Chivas Regal is a brand that most, if not all, of you will know. A blended whisky that can trace its roots to 1801 and a grocery store, 13 King Street in Aberdeen, and has defined four different eras of the mixed drink. Recently, the brand has been highlighting the four eras; The Classic Age of 1880-1920, The Post War Boom of 1945-1960, The Disco Years of 1975-1990 and The Age of Revivalism showing the present. Chivas Regal have been active in finding the first ever Chivas Master within the bartending world, asking them to create four cocktails, one from each era, that defines the reasoning behind the years as well as their own experiences. But the brand have also been highlighting a cocktail from each era, using Chivas Regal 12yr, meaning that consumers and whisky lovers can re-create in their own home.
So lets see how they fare.
Two out of the four cocktails presented were re-created, with the other two put aside for this test due to lack of ingredients at the time of re-creation. However that doesn’t mean that we can’t analyse what made a good whisky based cocktail.
The first re-creation was to be the Morning Glory Fizz, from The Classic Age of 1880-1920. The era that saw the birth of Chivas Regal and gave us the likes of the Daiquri, Manhattan and Martini. This certain cocktail came within the 1888 edition of famed bartender Harry Johnson and his bartender manual.
Morning Glory Fizz
60 ml Chivas Regal 12yr
1 egg white
2 tsp fine sugar
2 dash fresh lemon juice
2 dash fresh lime juice
3 dashes Absinthe
Shake all ingredients together over ice and strain into Martini glass. Fill to the brim with sparkling or soda water.
Using the Jade 1901 absinthe variety, and taking away the top up of sparkling or soda water due to the lack of this ingredient at the time, the finished cocktail gave off a noticeable absinthe aroma, rather light and aromatic on the herbs. A slight presence of the Chivas Regal comes through near the end. The palate enjoys a light, yet obvious offering of Chivas Regal, with a bold, soft kick of the Jade 1901 absinthe following. Produces a soft, fresh finish from the citrus elements, with a touch of dryness.
A great cocktail to sample and experience, and although it lacked the sparkling mixer, I personally think this would have dried the drink out a little. The absinthe gave the drink more body, with the citrus offering the fresh element and the Chivas Regal profile of honey and fruit sweetening the sips. A great start to the cocktail eras.
Skipping an era, I moved onto the Rob Roy from The Disco Years era of 1975-1990. Known as ‘The Dark Age’ due to the lack of focus on the craft, merely seeking sugar and colour more than anything, the Rob Roy (or the Scotch Manhattan) became the signature for Chivas Regal during this time. Although not the first time this drink has appeared within literature (Harry Craddock within ‘The Savoy Cocktail Book’ in 1930 or Reginald De Koven and his Rob Roy premier on Broadway), it tried to reign in the cocktail boom of the 70’s and 80’s.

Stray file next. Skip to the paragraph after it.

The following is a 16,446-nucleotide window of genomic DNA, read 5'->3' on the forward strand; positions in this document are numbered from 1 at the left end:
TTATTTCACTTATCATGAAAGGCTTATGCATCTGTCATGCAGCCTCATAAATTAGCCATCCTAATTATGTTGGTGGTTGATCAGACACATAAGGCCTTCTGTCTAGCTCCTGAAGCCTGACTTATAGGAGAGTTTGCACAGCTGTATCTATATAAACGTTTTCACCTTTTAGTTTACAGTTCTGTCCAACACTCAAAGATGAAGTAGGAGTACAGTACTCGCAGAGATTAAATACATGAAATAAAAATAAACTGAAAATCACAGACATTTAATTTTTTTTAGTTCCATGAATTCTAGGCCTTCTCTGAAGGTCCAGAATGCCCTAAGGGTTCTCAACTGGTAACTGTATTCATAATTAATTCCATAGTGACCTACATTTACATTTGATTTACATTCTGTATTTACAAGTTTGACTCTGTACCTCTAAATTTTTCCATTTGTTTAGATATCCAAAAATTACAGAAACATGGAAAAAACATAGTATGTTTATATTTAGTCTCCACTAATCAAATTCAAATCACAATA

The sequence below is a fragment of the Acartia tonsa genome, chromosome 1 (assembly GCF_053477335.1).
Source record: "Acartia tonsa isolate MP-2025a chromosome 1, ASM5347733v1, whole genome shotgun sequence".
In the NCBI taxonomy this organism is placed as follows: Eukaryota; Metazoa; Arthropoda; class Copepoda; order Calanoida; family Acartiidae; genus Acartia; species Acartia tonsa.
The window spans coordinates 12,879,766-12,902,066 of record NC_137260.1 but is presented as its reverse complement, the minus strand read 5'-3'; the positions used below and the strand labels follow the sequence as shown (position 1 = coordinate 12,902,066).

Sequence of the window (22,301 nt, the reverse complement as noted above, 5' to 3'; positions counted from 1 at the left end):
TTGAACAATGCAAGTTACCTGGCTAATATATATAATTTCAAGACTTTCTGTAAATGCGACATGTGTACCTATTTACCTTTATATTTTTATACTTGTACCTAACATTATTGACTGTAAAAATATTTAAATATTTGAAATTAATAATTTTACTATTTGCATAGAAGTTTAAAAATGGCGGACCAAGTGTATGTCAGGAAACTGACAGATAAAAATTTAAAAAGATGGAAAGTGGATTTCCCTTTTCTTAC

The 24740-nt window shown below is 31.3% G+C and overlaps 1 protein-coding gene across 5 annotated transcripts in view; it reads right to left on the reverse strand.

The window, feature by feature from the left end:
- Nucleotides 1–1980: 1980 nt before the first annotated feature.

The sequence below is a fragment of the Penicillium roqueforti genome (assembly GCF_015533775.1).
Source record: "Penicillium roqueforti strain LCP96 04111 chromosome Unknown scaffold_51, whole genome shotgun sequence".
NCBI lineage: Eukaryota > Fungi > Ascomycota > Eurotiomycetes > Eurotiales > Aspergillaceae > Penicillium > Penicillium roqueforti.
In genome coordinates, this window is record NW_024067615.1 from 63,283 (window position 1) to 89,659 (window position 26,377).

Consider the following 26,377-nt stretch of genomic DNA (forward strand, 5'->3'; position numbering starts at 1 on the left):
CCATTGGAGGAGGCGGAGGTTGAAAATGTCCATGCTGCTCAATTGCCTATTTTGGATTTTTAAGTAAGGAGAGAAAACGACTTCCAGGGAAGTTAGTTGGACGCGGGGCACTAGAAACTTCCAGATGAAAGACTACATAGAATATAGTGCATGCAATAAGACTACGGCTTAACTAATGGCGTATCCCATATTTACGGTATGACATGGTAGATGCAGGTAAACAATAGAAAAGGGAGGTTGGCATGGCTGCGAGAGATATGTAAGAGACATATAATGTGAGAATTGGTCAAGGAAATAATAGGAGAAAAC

30 ml Chivas Regal 12yr
30 ml Italian Vermouth
1 dash Angostura Bitters
Shake ingredients over ice and strain into chilled Martini glass.
Using Cinzano Rosso as the Italian vermouth, the simple creation offered a rich, floral aroma offered from the Cinzano, with a slight bitter cut from the Angostura near the end. A smooth, velvet texture on the palate, rather light, with the Chivas Regal profile bursting through on the end. A slightly dry finish.
Another great cocktail to experience, and despite its lack of ingredients compared to the other eras, sometimes simplicity is all you need to create a classic.
It’s interesting to see that although I missed the era of The Post War Boom of 1945-1960, the cocktail for this was the Starboard Light, offering the Tiki drink of Chivas Regal 12yr, passionfruit, lemon, honey and egg and being served within a Tiki Mug. The sudden change from the Morning Glory Fizz that shows elegance, sophistication and even maybe a hint of royalty, to luxury items like fresh fruit, honey and tiki mug vessels proves that the world can change drastically when opportunities arise. The opening of cultures after World War 2 brings in exotic ingredients to homes and bars, meaning colourful drinks with similar garnishes are expected instead of hard-hitting liquor only recipes.
To a point, this is fine. It offers more variety, more experiences of flavours, but as mentioned it relies on sugar and colours to sell to many, and the call for The Classic Age is needed to not define a line so-to-speak, but to cater all ages and palates.
The Age of Revitalisation can be said to be the same, with Chivas Regal promoting a 2013 recipe created by Agostino Perrone from the Connaught Hotel, London. This mixes both old and new; Chivas Regal, egg and sugar offering old ingredients, whilst yuzu mix (lemon and yuzu juice) and macha tea powder offers the new. It’s almost as if The Disco Years and Post-War Boom have died down to the point of customers are after a steady mix of bright and colourful from the 1950’s, unique, time-honoured and intriguing ingredients from the present and 1970’s, and classic and traditional serves from The Classic Age.
Who know’s what the future will hold, but I suppose the main point Chivas Regal are pointing out is that whisky has been and always will be a part of classic cocktails, no matter what the era. Chivas Regal have done well to point out themselves towards each, offering something different within. Looking around, no many other whisky brands could really do the same.
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